If you are reading this, this is my hope for you: know that wherever you are you make a difference in someone’s world. You might not know it, but you do. You don’t need to make that Hail-Mary play (as they say in football), you can just sit quietly where you are and listen to someone who needs to talk. Or just be.
Well, that’s it for tonight. Sleep well.
It’s too damn hot. Too hot to write. Too hot to breathe I think. Maybe I should concentrate on Christmas…This might sound odd, but making or purchasing gifts for my friends and family gives me more pleasure than anything else most of the time.
I come from a line of Professional Shoppers of the First Order. Some of my earliest memories are of going to the tea room at Bullock’s Wilshire to watch the fashion show with my grandmother and mother and aunts. Then my grandmother would try on hats — often buying one — and take me to the fifth floor and buy me a toy, usually a doll by Madame Alexander.
I have graduated to kamakazi shopper status. I know where to go to find what I need, go there, get it and get out before I become distracted, stressed out or overwhelmed by other shoppers. Still finding the perfect gift for a person — not just any gift but the perfect gift — is a quest I willingly take on because I can imagine how tickled the recipient will be when they receive it. For example, growing up my brother’s favorite baseball player was Willie Mays. Even though I didn’t have much money, I saved up and for Brian’s 40th birthday, I was able to give him a signed baseball by the SF Giant star.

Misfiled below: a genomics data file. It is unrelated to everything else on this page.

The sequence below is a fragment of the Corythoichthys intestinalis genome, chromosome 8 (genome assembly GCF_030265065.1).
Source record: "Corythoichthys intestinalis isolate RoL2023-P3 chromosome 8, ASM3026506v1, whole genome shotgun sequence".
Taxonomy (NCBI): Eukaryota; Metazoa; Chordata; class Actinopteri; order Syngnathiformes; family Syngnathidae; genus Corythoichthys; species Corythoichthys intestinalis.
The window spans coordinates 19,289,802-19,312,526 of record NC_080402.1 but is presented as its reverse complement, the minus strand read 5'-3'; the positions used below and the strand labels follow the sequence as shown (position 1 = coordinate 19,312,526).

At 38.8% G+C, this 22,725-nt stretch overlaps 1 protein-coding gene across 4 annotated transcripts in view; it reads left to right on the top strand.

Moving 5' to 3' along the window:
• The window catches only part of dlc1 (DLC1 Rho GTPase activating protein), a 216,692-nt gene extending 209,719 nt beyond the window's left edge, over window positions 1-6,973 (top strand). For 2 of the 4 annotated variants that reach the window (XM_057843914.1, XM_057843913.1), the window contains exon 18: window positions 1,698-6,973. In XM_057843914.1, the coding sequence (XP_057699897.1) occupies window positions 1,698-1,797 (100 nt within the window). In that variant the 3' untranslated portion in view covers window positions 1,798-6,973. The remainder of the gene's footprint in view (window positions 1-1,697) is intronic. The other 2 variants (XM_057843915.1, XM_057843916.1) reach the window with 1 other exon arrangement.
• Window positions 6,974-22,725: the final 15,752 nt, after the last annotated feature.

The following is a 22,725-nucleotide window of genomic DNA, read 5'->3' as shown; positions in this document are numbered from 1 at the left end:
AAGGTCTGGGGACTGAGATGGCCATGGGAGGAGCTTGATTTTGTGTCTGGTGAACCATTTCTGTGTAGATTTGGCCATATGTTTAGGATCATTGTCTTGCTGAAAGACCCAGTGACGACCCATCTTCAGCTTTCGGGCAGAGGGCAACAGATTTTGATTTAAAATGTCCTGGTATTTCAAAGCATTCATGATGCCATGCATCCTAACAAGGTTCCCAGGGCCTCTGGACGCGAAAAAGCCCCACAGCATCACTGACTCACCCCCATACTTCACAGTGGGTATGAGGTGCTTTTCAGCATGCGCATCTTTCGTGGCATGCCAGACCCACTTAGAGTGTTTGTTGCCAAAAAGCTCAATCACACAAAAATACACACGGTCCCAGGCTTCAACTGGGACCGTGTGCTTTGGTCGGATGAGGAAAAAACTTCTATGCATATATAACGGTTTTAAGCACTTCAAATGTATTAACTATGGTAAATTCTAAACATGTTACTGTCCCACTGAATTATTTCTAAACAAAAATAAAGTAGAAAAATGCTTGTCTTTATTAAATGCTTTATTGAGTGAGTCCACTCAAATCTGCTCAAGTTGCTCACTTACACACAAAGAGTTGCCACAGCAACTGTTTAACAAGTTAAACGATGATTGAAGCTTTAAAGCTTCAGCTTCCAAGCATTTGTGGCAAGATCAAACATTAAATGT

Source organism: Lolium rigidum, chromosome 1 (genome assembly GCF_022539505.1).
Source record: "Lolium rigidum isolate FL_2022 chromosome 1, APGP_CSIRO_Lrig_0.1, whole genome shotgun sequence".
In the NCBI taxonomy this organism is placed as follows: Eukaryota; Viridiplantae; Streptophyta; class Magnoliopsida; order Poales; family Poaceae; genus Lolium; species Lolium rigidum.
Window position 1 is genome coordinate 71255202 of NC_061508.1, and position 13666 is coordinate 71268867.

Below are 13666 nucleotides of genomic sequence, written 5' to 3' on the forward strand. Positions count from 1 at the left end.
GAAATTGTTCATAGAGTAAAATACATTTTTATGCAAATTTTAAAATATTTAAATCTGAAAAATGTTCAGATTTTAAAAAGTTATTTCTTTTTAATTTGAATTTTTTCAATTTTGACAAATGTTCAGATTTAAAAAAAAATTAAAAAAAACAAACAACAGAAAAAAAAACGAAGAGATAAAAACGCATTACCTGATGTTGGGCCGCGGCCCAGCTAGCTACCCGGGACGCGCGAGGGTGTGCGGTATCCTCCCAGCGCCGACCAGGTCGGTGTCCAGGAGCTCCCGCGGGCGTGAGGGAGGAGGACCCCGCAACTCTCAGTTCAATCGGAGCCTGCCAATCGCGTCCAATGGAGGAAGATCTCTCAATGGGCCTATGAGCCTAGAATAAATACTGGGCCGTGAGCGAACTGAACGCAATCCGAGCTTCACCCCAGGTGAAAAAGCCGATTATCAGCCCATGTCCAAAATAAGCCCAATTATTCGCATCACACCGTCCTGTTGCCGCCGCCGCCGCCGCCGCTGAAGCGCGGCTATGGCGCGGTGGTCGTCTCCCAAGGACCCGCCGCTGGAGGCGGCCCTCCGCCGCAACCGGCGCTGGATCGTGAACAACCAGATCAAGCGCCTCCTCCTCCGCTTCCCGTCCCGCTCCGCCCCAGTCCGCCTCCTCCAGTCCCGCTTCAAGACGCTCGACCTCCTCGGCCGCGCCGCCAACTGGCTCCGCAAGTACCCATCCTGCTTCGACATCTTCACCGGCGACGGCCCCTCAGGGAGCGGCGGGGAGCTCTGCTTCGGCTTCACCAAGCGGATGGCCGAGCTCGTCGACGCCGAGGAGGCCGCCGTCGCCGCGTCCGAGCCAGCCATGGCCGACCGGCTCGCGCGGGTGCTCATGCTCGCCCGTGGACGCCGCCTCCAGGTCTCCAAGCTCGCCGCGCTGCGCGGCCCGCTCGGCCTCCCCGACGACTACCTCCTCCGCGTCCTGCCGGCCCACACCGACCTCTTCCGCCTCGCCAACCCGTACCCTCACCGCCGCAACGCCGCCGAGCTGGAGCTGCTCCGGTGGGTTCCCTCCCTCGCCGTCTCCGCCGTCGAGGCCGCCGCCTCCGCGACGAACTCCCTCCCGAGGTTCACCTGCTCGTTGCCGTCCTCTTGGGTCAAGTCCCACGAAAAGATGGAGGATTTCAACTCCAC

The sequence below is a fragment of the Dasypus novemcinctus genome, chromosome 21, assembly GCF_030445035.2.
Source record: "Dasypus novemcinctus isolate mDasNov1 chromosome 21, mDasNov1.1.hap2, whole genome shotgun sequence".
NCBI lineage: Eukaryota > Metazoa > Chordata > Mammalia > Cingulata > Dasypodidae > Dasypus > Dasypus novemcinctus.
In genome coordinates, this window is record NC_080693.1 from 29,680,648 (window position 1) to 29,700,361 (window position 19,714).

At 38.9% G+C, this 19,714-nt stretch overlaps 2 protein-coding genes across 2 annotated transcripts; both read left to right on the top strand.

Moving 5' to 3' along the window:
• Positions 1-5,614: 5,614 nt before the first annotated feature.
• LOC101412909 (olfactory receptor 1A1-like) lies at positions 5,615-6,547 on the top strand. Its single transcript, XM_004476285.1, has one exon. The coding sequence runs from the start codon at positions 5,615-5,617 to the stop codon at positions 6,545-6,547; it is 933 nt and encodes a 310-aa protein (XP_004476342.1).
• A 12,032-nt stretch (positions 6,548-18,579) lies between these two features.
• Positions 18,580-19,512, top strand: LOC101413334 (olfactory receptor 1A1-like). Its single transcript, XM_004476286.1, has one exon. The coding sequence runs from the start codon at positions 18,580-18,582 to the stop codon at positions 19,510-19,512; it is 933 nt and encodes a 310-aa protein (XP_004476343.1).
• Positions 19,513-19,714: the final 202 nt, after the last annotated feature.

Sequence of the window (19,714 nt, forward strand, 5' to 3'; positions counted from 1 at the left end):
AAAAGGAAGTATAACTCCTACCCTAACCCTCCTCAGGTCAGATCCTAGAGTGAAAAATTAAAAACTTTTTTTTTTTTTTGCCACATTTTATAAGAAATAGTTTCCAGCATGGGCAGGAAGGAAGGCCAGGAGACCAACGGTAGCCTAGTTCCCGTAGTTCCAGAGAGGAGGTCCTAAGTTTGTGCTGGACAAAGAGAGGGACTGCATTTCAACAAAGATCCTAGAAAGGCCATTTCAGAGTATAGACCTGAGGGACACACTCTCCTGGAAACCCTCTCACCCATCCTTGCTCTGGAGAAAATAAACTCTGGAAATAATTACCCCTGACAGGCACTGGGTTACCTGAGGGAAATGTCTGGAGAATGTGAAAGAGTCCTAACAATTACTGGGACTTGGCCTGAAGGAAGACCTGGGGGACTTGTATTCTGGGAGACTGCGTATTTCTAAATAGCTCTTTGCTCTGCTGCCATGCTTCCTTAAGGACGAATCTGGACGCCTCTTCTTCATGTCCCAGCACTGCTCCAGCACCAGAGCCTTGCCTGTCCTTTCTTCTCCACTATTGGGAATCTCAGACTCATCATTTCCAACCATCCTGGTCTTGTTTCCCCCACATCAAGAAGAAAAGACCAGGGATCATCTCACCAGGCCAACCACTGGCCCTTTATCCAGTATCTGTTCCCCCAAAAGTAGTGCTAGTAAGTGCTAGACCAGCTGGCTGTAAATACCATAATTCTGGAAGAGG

As for myself, I’m weird that way. I have too much stuff, don’t really want anything — perhaps that is why my life is as it is –isolated, in my head: I like the idea of people in general, in specific, not so great. I can be a fantastic Auntie Laurel (the one who takes nieces and nephews to the theater) but the one who takes them to the emergency room, probably not. It’s the old Push Me Pull You syndrome. Don’t Tread On Me.
Well, I thought I’d never get to this point. All of the Above seemed to be soooooo far in the distance that I had almost given up hope that it would ever arrive. O Ye of Little Faith! Today Red Hen Press informed me that it is time to get on the stick in a manner of speaking. The book will be out in less than a year and I must start working on getting / setting up readings for when it does. I’m kind of a have poem will travel type of gal. Any suggestions?
Welcome to January 2015. Welcome to a new journal to fill up with scribbles, students to meet, readings to give or listen to. In other words, time to get back on the stick with life. What have I been doing since October one might ask? Avoiding Avoiding Avoiding.
Avoiding turning older — 65 next birthday, how that happened I do not know. I’m sensitive about it too. On Christmas — while I love my family / they mean very very much to me — it seemed like everyone was giving me beauty presents. It made the weird part in my brain turn on and tell me — wow you must look really bad.
And then I beat myself up for being superficial and not grateful for the family I do have. And then remind myself of the fact that they want me around should be enough. Ooohh foo, can I ever get it right? I am my own worst enemy I know: bad Laurel bad!!